Contrary to many beliefs, the Chicago Cubs were not always regarded as “The Loveable Losers.” There was a time where Chicago was an absolute powerhouse in the National League. Prior to 1945, Chicago won the NL pennant six times as it looked like no team could stop their dominance. That was all until Billy Goat Tavern owner, William Sianis entered Wrigley Field with his pet goat, Murphy. Because of the odor of the goat, Sianis was asked to leave the ballpark, and as he left cursed the Cubs franchise. For 71 years, Chicago never appeared in a World Series and only made two NLCS appearances. The Cubs were the laughing stock of baseball and frequently found themselves in the basement of the National League. That was all until the arrival of president, Theo Epstein. After breaking the “Curse of the Bambino,” in Boston, Epstein was hired as president in 2011 and turned the Cubs into contenders entering the 2016 season. The Cubs won 103 games and defeated the Cleveland Indians in seven games ending the 108-year World Series drought. The fans poured the streets of Chicago as over five million citizens attended the championship parade.
#1 Bye-Bye Bambino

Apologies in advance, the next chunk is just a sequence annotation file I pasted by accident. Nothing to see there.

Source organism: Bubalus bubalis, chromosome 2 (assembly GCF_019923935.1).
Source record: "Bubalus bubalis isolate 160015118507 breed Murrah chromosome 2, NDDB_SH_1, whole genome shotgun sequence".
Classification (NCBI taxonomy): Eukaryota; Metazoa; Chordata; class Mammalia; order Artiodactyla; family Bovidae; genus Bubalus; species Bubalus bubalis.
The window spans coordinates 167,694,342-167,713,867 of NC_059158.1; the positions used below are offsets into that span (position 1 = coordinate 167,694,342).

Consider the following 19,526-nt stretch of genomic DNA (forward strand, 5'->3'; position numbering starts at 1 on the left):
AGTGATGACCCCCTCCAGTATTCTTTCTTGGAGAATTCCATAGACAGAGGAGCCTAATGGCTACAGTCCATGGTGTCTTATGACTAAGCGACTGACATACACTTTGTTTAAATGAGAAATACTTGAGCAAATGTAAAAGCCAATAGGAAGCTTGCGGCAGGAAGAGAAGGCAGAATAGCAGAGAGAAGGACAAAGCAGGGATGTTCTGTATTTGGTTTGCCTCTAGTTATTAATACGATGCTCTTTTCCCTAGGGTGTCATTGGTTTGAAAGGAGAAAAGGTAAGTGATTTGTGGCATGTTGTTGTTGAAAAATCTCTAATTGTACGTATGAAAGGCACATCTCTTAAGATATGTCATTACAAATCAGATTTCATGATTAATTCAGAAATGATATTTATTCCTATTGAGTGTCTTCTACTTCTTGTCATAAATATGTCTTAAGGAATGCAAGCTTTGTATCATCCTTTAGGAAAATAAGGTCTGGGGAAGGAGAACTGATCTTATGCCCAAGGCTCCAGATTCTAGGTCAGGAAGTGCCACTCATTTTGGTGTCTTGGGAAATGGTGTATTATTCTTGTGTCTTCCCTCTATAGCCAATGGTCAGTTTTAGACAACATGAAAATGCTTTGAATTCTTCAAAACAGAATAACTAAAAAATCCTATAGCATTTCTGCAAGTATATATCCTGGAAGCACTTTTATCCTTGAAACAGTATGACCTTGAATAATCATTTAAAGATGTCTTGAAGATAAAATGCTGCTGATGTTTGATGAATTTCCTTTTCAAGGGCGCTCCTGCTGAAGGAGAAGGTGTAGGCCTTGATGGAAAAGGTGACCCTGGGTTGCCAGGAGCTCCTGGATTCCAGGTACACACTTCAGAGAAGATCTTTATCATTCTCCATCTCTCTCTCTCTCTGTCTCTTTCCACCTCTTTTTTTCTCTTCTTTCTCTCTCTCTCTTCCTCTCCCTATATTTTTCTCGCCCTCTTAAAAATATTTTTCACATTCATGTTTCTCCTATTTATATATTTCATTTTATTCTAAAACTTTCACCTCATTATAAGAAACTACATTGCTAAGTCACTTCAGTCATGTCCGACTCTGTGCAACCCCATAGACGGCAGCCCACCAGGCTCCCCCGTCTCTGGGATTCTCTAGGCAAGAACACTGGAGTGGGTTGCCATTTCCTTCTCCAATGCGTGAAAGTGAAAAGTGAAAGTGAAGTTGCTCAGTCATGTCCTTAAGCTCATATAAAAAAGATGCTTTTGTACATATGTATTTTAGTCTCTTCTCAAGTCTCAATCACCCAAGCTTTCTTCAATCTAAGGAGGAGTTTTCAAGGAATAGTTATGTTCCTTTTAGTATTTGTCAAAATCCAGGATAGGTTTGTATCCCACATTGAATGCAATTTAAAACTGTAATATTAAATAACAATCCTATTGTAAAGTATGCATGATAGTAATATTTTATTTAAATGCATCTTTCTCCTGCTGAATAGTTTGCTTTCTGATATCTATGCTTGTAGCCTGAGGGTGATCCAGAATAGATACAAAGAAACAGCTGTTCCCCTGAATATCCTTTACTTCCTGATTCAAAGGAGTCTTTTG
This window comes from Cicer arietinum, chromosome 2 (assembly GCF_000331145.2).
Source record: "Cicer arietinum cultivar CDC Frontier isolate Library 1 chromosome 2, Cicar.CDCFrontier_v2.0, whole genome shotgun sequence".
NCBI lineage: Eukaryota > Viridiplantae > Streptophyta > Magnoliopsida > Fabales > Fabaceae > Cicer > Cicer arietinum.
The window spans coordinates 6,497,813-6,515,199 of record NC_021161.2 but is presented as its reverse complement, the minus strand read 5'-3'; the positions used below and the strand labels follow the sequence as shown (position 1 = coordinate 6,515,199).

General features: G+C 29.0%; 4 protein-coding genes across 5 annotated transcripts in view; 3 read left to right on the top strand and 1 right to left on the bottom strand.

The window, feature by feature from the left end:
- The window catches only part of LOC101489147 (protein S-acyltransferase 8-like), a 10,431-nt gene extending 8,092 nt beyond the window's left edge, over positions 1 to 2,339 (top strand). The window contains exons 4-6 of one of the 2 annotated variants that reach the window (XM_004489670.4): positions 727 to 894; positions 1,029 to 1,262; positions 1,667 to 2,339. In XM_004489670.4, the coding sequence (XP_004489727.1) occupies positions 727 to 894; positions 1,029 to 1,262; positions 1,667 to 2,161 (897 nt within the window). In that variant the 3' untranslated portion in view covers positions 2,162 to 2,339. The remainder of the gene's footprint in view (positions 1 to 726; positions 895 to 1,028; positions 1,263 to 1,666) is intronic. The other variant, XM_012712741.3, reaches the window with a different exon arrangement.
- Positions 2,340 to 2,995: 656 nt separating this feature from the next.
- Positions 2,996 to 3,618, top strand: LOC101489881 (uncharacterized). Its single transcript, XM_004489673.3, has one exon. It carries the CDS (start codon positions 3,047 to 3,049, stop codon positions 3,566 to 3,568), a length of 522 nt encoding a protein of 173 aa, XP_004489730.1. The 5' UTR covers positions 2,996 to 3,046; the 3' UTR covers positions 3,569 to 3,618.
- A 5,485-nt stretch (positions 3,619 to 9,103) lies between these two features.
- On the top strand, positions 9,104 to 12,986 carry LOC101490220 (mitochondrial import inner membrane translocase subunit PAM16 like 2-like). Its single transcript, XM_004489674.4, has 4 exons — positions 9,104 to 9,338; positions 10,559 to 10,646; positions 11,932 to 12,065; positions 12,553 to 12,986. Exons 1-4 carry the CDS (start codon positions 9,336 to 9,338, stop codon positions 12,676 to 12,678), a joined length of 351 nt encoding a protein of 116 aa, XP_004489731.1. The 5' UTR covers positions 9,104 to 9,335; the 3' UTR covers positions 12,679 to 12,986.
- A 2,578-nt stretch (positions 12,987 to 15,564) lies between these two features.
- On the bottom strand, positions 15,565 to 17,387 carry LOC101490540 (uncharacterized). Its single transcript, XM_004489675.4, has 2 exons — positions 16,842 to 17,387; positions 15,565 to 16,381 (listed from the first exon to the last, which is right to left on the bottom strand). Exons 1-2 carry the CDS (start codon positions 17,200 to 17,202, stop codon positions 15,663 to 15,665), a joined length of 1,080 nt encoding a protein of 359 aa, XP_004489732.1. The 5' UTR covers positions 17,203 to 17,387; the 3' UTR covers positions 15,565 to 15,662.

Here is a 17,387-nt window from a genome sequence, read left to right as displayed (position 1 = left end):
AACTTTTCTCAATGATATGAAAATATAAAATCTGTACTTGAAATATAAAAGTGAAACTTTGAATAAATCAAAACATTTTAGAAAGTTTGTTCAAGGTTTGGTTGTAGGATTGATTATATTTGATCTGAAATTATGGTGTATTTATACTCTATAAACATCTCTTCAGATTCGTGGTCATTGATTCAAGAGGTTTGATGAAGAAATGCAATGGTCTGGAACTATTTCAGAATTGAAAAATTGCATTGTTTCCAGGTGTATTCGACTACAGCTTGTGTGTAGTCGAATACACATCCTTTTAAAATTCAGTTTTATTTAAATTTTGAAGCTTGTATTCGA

Prior to the 1918 season, the Boston Red Sox dominated Major League Baseball. From 1903-1918, Boston had won five world series championships and were the faces of Major League Baseball and showed no signs of slowing down. But who knew that trading away, star pitcher Babe Ruth for $25,000 would plummet Boston straight down an 86-year rabbit hole of misfortune. Over the course of the next 86 years, the Red Sox were hampered by bad luck, not winning a World Series while Ruth and the rival New York Yankees won an MLB-record 26 world championships. Ruth went on to crush 714 home runs and make every Red Sox fan call for a $25,000 refund. The Red Sox were believed to be cursed as many named this dreadful drought “The Curse of the Bambino.” In 2004, the narrative appeared to stay the same. The Red Sox and Yankees met for the third time in the American League Championship series and after the first three games, it appeared as if the Yankees would easily glide to another World Series appearance. The Yankees took the opening two games in New York, then battered Boston at home, 19-8, taking a commanding 3-0 series lead. At the time, no team in Major League Baseball history had ever rallied and won a playoff series when trailing 3-0. That was all until 2004. Following two jaw-dropping David Ortiz walk-off winners, the Red Sox had life and only faced a 3-2 series deficit traveling back to New York. In game 6, or the “Bloody Sock Game,” to Boston fans, ace Curt Schilling fought through a nasty ankle injury and wielded 7 gusty innings, leading to a 4-2 Red Sox victory. Shortly after, Boston dominated game seven and advanced to the World Series. Boston proceeded to sweep the St. Louis Cardinals, ending the 86-year drought. The World Series ring for Bostonians was sweet, but many believed that the improbable victory over arch-rival New York is what got the team over the hump and ended the infamous “Curse of the Bambino.”